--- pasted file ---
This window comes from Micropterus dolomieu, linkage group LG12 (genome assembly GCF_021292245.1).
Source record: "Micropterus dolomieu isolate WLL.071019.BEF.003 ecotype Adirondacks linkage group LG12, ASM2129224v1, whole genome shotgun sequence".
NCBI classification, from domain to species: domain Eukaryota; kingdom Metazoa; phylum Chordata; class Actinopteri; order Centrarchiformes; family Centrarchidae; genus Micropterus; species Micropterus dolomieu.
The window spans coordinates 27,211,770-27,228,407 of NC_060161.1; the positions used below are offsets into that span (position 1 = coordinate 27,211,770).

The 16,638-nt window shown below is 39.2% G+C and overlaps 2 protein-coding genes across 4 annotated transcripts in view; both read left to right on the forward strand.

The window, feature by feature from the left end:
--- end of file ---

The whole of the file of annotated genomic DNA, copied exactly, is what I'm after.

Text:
This window comes from Micropterus dolomieu, linkage group LG12 (genome assembly GCF_021292245.1).
Source record: "Micropterus dolomieu isolate WLL.071019.BEF.003 ecotype Adirondacks linkage group LG12, ASM2129224v1, whole genome shotgun sequence".
NCBI classification, from domain to species: domain Eukaryota; kingdom Metazoa; phylum Chordata; class Actinopteri; order Centrarchiformes; family Centrarchidae; genus Micropterus; species Micropterus dolomieu.
The window spans coordinates 27,211,770-27,228,407 of NC_060161.1; the positions used below are offsets into that span (position 1 = coordinate 27,211,770).

The 16,638-nt window shown below is 39.2% G+C and overlaps 2 protein-coding genes across 4 annotated transcripts in view; both read left to right on the forward strand.

The window, feature by feature from the left end: